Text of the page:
In November, following CBC’s report on drink spiking, Rachael Crowder, executive director of the P.E.I. Rape and Sexual Assault Centre, said the organization met with Chief MacConnell shortly after the report was published.
“He expressed interest in developing a collaborative relationship with the P.E.I. Rape and Sexual Assault Centre to address the concerns of survivors of sexual violence that have been raised recently in regards to the reporting of drugging-related sexual assaults, as well as other reporting concerns in the past,” Crowder said at the time.
In an interview from September, the acting deputy chief of the Charlottetown Police Services, Jennifer McCarron, said it’s difficult to investigate drink tampering, in part because of the memory loss. She also said often, there is no forensic evidence, and even when there is, it’s difficult to prove who put the drug in the drink.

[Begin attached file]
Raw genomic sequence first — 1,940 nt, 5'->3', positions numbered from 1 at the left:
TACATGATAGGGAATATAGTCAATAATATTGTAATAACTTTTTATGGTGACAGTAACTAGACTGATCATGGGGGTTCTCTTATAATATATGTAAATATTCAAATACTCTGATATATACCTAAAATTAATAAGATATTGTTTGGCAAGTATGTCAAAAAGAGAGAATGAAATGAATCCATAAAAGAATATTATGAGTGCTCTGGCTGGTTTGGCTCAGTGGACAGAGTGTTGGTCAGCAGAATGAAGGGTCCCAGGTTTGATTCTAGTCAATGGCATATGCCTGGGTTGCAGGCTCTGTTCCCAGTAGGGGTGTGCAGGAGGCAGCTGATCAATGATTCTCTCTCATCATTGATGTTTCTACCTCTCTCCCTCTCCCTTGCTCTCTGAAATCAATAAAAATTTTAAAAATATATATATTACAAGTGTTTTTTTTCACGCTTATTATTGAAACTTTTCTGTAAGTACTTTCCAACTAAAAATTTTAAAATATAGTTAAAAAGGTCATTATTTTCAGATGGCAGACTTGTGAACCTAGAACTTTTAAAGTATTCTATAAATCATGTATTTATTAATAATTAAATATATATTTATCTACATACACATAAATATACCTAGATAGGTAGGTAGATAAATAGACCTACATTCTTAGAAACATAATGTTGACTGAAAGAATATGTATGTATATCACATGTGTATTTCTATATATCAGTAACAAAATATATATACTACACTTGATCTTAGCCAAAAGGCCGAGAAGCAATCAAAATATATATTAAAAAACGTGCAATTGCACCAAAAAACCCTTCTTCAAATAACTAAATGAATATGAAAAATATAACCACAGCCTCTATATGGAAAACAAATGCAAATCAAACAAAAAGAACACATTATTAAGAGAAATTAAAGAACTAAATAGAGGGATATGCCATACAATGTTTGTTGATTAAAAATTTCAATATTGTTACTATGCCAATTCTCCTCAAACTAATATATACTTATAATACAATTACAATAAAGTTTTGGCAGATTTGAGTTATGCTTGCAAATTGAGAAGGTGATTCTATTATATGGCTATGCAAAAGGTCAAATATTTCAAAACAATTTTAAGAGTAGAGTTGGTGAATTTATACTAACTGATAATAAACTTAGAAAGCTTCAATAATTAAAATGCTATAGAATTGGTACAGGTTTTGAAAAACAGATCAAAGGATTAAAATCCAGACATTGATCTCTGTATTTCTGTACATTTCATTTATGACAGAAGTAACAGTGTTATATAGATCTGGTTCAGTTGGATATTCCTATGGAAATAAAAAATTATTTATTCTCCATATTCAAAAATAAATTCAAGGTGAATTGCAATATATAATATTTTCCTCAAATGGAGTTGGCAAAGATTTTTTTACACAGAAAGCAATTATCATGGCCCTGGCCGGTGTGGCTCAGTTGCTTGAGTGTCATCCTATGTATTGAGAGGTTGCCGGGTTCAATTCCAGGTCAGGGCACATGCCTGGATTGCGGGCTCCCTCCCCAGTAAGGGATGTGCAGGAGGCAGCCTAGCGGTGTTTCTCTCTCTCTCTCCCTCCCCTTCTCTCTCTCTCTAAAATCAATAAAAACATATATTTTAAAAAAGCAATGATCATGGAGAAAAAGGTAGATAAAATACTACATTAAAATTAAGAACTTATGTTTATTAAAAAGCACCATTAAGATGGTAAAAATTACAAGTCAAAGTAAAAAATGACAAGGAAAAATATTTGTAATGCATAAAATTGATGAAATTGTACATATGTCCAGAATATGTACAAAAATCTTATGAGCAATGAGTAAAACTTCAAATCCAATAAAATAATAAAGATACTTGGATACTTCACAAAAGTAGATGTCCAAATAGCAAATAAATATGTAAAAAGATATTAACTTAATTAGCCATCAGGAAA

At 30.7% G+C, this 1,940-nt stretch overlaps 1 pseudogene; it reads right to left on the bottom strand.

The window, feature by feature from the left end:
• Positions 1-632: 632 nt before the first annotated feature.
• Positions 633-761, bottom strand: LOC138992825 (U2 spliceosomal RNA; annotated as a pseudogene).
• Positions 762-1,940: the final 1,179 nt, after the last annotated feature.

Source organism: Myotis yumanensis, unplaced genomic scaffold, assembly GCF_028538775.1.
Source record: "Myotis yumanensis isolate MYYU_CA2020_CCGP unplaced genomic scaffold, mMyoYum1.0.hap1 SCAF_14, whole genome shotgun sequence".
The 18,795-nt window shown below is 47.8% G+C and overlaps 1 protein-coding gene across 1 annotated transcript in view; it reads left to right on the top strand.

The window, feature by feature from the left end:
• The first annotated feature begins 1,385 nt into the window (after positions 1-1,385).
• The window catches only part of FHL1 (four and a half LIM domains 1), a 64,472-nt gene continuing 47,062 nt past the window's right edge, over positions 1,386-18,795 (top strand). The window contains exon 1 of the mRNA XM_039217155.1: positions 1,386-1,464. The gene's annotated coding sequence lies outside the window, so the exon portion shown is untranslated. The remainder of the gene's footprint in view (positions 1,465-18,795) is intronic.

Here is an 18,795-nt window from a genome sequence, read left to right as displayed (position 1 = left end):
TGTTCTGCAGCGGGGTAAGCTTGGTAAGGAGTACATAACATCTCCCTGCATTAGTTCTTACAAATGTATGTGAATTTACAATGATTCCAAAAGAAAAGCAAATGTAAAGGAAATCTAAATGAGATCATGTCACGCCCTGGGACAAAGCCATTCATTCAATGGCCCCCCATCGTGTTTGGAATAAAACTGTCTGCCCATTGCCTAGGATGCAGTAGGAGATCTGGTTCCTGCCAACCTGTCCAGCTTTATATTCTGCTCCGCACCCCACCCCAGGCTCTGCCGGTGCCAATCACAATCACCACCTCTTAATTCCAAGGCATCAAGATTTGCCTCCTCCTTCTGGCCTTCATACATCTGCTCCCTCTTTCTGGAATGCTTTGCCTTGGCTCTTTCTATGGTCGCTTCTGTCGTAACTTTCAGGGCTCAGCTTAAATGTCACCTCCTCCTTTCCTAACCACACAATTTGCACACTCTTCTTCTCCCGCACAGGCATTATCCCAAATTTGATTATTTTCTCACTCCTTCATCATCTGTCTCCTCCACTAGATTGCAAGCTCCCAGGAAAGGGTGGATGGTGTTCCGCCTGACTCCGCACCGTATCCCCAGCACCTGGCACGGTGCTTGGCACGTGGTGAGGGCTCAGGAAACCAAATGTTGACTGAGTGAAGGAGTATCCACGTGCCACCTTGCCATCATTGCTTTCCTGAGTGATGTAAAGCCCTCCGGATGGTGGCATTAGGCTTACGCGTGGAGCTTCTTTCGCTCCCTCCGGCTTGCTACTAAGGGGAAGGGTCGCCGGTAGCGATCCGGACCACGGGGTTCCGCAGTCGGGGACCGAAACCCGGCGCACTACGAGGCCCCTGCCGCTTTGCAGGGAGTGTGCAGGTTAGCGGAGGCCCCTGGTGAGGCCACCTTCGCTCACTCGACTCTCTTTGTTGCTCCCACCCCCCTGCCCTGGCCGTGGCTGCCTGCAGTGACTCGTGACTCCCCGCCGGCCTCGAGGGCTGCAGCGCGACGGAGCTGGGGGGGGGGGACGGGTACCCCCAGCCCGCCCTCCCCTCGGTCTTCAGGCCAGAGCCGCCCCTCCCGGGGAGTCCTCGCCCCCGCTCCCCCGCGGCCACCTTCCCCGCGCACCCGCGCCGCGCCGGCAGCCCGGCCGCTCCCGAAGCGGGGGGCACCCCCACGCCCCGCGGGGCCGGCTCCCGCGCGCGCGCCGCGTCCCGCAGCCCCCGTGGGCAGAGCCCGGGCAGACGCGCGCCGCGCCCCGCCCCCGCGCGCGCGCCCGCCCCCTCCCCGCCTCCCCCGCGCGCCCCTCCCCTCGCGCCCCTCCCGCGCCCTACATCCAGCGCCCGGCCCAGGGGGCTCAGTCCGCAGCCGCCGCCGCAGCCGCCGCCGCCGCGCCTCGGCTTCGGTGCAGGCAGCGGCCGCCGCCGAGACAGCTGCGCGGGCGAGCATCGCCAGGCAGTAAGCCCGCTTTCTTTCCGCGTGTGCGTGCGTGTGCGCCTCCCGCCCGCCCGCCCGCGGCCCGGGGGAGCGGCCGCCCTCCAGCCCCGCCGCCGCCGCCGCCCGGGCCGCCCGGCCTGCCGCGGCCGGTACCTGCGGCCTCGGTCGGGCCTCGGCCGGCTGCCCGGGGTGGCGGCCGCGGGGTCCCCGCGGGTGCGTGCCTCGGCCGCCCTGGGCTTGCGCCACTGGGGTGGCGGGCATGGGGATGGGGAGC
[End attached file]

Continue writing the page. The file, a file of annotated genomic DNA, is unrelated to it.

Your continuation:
“We’re trying to hold people accountable, but we have to have the evidence to back it up,” McCarron said. “To prove beyond a reasonable doubt that a person put something in someone’s drink, I think that’s where the investigation gets extremely difficult.”
Difficult, but not impossible. Other Maritime jurisdictions have seen charges laid for drink tampering, known legally as administering a noxious substance.
Since 2001, 59 charges have been laid in New Brunswick, and 125 have been laid in Nova Scotia.
The Fredericton police service, which oversees a city of 59,000 people — about 20,000 more than Charlottetown — says it has received six complaints in 20 years, and two led to charges.
Two officers from the Charlottetown Police Service, McCarron and Det./Cst Tara Watts, are set to appear in front of the P.E.I. Standing Committee on Health and Social Development on Dec. 10 to discuss the issues and challenges surrounding investigations into drink tampering on the Island.
There are resources and supports available to anyone who has experienced sexual violence: